South Africa: Cinemas must go digital to survive


With the rise of video downloads, South African movie theatres will have to step up their game if they hope to remain operational. According to George van Gils, head of Questek Advanced Technologies, of SA's 720 movie theatres, only four are digitally equipped. “The industry worldwide has been slow moving in terms of technology. Most theatres are still using celluloid and electromechanical devices to screen films.”

Cinemas have never had to make the change, because advances in film have been in the production arena, he adds. “[But] if cinemas don't start including digital equipment and start screening films in, for example, three dimensions (3D), the digital home will take up the opportunities they are missing.”

However, Van Gils says 3D film will be the catalyst to revitalising the industry's technology. Last year, major Hollywood production houses released a total of four movies created in 3D. “This year we are expecting 18, and who knows what will happen after that.”

3D movies require cinemas to install digital technologies that could cost upward of R1 million just to show a picture. The cost of the conversion to digital includes the purchase of a digital projector at roughly R750 000; a silver screen for the best quality at around R100 000; and other sundries, such as a server to house the film and connectivity to retrieve it. “All of this adds up.”

According to Van Gils, the technology has been available for several years; however, the question of who provides that capital layout has prevented most movie houses implementing it. “Traditionally, the production houses paid for extraneous costs, such as the printing and distribution; now theatres are being asked to put in large overheads for digital film.”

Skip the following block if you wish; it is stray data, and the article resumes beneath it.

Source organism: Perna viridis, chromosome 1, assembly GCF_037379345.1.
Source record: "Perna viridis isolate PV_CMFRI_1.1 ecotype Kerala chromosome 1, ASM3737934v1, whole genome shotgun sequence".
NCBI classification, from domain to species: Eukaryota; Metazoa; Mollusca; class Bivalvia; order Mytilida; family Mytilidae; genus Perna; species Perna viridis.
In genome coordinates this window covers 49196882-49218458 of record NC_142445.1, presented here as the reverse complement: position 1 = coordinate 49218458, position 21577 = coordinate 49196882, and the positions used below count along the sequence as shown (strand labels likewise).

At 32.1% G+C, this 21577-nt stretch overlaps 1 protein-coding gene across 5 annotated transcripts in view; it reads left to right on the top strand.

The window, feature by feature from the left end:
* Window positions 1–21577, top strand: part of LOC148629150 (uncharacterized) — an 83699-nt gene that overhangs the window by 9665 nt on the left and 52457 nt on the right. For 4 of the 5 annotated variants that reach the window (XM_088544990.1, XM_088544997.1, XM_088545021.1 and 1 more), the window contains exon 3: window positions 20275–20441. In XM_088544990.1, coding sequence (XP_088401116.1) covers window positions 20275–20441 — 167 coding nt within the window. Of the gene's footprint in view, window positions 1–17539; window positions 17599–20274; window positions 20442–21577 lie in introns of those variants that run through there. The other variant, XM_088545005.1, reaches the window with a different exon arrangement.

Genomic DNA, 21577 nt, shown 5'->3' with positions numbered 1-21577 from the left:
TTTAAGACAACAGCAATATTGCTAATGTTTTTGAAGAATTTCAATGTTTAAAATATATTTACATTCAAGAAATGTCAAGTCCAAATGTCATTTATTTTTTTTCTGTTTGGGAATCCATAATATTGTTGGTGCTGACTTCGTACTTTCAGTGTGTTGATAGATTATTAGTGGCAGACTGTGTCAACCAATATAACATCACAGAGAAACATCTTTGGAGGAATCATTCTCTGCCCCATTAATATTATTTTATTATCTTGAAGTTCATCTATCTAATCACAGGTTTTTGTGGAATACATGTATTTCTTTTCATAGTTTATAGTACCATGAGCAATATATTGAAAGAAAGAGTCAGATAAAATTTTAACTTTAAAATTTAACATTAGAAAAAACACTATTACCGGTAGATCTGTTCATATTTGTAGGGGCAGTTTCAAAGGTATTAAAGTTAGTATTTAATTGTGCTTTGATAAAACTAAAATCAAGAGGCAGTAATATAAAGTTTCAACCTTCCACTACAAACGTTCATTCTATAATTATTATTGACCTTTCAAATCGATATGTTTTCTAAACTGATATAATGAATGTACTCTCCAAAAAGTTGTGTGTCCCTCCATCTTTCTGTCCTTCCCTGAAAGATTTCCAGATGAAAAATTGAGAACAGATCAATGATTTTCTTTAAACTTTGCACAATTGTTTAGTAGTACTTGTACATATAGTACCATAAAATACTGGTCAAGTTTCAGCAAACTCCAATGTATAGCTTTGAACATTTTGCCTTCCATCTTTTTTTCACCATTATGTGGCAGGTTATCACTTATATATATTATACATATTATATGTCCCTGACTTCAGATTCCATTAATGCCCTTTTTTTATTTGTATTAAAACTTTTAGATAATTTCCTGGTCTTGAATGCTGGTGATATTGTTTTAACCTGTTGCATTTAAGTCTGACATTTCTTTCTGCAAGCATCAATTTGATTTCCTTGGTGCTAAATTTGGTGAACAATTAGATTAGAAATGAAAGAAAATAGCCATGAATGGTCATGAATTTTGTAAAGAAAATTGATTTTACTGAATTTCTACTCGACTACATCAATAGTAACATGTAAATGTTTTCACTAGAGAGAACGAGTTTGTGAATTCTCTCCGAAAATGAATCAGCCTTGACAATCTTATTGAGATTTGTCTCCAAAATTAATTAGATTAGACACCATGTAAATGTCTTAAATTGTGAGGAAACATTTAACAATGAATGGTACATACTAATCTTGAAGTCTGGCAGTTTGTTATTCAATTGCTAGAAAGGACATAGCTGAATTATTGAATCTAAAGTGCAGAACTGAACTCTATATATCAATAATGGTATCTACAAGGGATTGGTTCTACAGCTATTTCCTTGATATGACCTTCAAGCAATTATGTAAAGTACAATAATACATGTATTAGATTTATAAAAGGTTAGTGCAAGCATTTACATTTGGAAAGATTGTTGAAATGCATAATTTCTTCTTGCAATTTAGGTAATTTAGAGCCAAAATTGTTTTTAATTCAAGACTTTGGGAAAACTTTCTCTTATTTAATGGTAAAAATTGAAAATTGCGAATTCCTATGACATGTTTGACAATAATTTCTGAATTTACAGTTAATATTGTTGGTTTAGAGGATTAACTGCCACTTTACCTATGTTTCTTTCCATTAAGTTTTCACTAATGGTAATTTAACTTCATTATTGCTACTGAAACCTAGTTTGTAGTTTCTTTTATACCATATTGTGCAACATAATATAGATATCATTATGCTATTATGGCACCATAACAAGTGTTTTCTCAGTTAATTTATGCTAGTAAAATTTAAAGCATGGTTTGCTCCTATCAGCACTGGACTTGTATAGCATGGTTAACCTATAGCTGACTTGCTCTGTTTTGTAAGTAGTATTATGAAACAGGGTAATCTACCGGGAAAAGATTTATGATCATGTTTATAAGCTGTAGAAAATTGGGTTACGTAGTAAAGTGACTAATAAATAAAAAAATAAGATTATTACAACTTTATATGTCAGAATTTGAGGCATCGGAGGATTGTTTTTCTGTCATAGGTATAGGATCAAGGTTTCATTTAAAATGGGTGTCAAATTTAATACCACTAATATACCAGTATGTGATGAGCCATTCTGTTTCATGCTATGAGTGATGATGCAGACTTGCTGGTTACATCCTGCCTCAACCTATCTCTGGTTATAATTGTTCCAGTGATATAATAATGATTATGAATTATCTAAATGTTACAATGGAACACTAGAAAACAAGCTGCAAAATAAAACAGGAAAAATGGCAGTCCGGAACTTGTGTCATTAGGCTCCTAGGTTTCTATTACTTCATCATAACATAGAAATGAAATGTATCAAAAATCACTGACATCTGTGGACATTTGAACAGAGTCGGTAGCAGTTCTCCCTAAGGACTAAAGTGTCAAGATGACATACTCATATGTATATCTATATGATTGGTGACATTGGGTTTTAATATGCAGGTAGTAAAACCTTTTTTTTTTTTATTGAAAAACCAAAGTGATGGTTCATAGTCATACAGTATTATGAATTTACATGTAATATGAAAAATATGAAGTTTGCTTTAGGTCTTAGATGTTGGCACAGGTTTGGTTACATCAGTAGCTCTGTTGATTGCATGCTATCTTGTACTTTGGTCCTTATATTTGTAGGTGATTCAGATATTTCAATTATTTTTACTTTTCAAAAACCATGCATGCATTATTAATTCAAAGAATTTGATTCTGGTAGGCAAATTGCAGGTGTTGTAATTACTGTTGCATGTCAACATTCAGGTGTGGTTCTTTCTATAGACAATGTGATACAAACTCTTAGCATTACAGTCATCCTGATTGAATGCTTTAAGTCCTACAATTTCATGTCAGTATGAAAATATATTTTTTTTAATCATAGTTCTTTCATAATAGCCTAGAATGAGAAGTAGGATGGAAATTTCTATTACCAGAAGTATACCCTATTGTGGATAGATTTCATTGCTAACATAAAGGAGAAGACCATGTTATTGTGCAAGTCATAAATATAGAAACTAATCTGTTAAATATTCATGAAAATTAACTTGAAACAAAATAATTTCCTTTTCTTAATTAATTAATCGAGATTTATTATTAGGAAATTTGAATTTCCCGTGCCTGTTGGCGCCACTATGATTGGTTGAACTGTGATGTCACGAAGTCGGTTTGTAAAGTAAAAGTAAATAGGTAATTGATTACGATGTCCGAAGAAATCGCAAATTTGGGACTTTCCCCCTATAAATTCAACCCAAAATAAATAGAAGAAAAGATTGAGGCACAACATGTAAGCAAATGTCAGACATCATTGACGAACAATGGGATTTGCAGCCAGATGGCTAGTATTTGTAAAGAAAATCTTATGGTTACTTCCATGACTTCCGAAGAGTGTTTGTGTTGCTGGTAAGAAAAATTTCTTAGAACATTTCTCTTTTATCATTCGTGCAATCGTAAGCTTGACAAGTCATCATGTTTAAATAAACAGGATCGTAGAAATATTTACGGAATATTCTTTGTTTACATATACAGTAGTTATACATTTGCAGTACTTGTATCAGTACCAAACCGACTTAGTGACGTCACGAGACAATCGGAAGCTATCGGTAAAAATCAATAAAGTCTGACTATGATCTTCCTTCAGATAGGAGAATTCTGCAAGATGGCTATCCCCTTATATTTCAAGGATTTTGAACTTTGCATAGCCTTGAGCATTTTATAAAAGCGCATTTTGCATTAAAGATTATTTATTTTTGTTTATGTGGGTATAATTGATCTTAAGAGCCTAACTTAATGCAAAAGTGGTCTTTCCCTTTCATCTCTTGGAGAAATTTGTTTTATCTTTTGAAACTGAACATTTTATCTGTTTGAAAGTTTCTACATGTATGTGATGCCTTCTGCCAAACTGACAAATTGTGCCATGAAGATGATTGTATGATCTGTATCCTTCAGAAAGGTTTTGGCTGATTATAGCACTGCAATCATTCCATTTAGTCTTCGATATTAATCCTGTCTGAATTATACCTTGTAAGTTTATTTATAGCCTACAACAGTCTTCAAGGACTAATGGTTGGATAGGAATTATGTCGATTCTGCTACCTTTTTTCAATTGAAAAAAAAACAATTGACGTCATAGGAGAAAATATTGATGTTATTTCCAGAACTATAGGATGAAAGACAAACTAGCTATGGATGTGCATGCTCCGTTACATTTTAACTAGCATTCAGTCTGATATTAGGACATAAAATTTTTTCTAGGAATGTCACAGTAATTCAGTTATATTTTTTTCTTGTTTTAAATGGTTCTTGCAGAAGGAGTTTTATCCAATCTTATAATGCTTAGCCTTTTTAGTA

He says 3D film has made the option more plausible for cinemas to pay, because the ticket prices can be increased to offset the capital outlay. Just over 4 500 cinemas globally have made the conversion to digital. In the US, the costs are offset with a payment model known as the virtual print fee. 3D film has sparked an increase in moviegoers across SA. According to the Advertising Research Foundation, average four-week attendance to cinemas increased to 760 000 in 2008 from 710 000 in 2007.

The advantages of moving to digital, especially in the local market, should outweigh the possible expenses, says Van Gils. “Firstly, the quality of digital is better than film. The first few runs of film are good, but after cinemas have screened it a few times, it loses quality.”

He says in SA, cinemas often receive second run films – films that have been screened in international cinema runs – to screen in local theatres. “So the quality for the local market is already degraded.”

However, he says 2010 will see one of the biggest advantages of including digital equipment. “The World Cup will be in June, which is the middle of winter. The games will be shown between seven and eight in the evening to accommodate prime time television in Europe. It will be freezing.”

The alternative to the outdoor screens planned across the country for the 2010 matches would be to bring them into movie theatres. According to Van Gils, this can be done with the digital streaming via the new technology in movie theatres.